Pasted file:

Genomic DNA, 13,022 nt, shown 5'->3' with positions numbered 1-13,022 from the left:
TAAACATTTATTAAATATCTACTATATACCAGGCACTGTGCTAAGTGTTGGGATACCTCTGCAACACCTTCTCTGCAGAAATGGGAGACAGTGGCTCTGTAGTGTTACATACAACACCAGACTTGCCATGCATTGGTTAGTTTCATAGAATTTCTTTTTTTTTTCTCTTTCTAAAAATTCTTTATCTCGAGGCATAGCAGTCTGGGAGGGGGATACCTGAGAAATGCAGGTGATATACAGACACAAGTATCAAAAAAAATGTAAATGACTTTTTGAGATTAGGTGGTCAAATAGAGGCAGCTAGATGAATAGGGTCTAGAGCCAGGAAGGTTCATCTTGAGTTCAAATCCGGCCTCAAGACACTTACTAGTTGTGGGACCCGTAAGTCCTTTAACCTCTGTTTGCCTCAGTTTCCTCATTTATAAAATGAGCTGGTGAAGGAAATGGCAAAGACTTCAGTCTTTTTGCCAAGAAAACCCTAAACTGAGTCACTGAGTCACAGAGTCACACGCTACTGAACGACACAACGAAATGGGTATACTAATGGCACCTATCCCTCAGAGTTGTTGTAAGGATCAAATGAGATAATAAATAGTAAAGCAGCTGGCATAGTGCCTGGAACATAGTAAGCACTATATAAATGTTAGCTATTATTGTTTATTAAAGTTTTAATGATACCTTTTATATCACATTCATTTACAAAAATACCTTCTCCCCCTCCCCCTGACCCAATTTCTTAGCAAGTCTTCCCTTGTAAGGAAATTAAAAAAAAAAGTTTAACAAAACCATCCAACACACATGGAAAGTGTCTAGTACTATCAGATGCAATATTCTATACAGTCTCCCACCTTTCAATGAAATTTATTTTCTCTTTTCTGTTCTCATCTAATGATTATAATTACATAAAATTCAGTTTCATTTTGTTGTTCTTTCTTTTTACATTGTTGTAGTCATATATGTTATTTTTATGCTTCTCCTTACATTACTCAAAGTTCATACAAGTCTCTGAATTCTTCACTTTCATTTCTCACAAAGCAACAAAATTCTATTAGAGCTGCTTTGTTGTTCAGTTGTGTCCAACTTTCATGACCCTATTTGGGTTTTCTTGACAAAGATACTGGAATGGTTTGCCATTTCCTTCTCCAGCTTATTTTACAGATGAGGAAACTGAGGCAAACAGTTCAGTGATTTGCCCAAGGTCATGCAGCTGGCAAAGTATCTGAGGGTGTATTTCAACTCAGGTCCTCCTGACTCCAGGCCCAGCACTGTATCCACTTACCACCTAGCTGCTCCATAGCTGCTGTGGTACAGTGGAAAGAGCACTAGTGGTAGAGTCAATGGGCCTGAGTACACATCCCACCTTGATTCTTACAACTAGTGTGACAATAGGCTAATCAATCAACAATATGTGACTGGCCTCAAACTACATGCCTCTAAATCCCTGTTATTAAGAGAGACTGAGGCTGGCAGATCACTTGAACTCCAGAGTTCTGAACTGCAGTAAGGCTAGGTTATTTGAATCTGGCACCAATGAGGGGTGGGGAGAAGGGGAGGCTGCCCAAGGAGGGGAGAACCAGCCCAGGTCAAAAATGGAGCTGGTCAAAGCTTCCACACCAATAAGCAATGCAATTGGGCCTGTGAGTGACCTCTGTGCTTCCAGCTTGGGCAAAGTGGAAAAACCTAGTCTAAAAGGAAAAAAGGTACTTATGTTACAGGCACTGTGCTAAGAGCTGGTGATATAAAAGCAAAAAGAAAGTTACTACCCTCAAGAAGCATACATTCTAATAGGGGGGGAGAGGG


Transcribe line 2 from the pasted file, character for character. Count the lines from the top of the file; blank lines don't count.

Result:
TAAACATTTATTAAATATCTACTATATACCAGGCACTGTGCTAAGTGTTGGGATACCTCTGCAACACCTTCTCTGCAGAAATGGGAGACAGTGGCTCTGTAGTGTTACATACAACACCAGACTTGCCATGCATTGGTTAGTTTCATAGAATTTCTTTTTTTTTTCTCTTTCTAAAAATTCTTTATCTCGAGGCATAGCAGTCTGGGAGGGGGATACCTGAGAAATGCAGGTGATATACAGACACAAGTATCAAAAAAAATGTAAATGACTTTTTGAGATTAGGTGGTCAAATAGAGGCAGCTAGATGAATAGGGTCTAGAGCCAGGAAGGTTCATCTTGAGTTCAAATCCGGCCTCAAGACACTTACTAGTTGTGGGACCCGTAAGTCCTTTAACCTCTGTTTGCCTCAGTTTCCTCATTTATAAAATGAGCTGGTGAAGGAAATGGCAAAGACTTCAGTCTTTTTGCCAAGAAAACCCTAAACTGAGTCACTGAGTCACAGAGTCACACGCTACTGAACGACACAACGAAATGGGTATACTAATGGCACCTATCCCTCAGAGTTGTTGTAAGGATCAAATGAGATAATAAATAGTAAAGCAGCTGGCATAGTGCCTGGAACATAGTAAGCACTATATAAATGTTAGCTATTATTGTTTATTAAAGTTTTAATGATACCTTTTATATCACATTCATTTACAAAAATACCTTCTCCCCCTCCCCCTGACCCAATTTCTTAGCAAGTCTTCCCTTGTAAGGAAATTAAAAAAAAAAGTTTAACAAAACCATCCAACACACATGGAAAGTGTCTAGTACTATCAGATGCAATATTCTATACAGTCTCCCACCTTTCAATGAAATTTATTTTCTCTTTTCTGTTCTCATCTAATGATTATAATTACATAAAATTCAGTTTCATTTTGTTGTTCTTTCTTTTTACATTGTTGTAGTCATATATGTTATTTTTATGCTTCTCCTTACATTACTCAAAGTTCATACAAGTCTCTGAATTCTTCACTTTCATTTCTCACAAAGCAACAAAATTCTATTAGAGCTGCTTTGTTGTTCAGTTGTGTCCAACTTTCATGACCCTATTTGGGTTTTCTTGACAAAGATACTGGAATGGTTTGCCATTTCCTTCTCCAGCTTATTTTACAGATGAGGAAACTGAGGCAAACAGTTCAGTGATTTGCCCAAGGTCATGCAGCTGGCAAAGTATCTGAGGGTGTATTTCAACTCAGGTCCTCCTGACTCCAGGCCCAGCACTGTATCCACTTACCACCTAGCTGCTCCATAGCTGCTGTGGTACAGTGGAAAGAGCACTAGTGGTAGAGTCAATGGGCCTGAGTACACATCCCACCTTGATTCTTACAACTAGTGTGACAATAGGCTAATCAATCAACAATATGTGACTGGCCTCAAACTACATGCCTCTAAATCCCTGTTATTAAGAGAGACTGAGGCTGGCAGATCACTTGAACTCCAGAGTTCTGAACTGCAGTAAGGCTAGGTTATTTGAATCTGGCACCAATGAGGGGTGGGGAGAAGGGGAGGCTGCCCAAGGAGGGGAGAACCAGCCCAGGTCAAAAATGGAGCTGGTCAAAGCTTCCACACCAATAAGCAATGCAATTGGGCCTGTGAGTGACCTCTGTGCTTCCAGCTTGGGCAAAGTGGAAAAACCTAGTCTAAAAGGAAAAAAGGTACTTATGTTACAGGCACTGTGCTAAGAGCTGGTGATATAAAAGCAAAAAGAAAGTTACTACCCTCAAGAAGCATACATTCTAATAGGGGGGGAGAGGG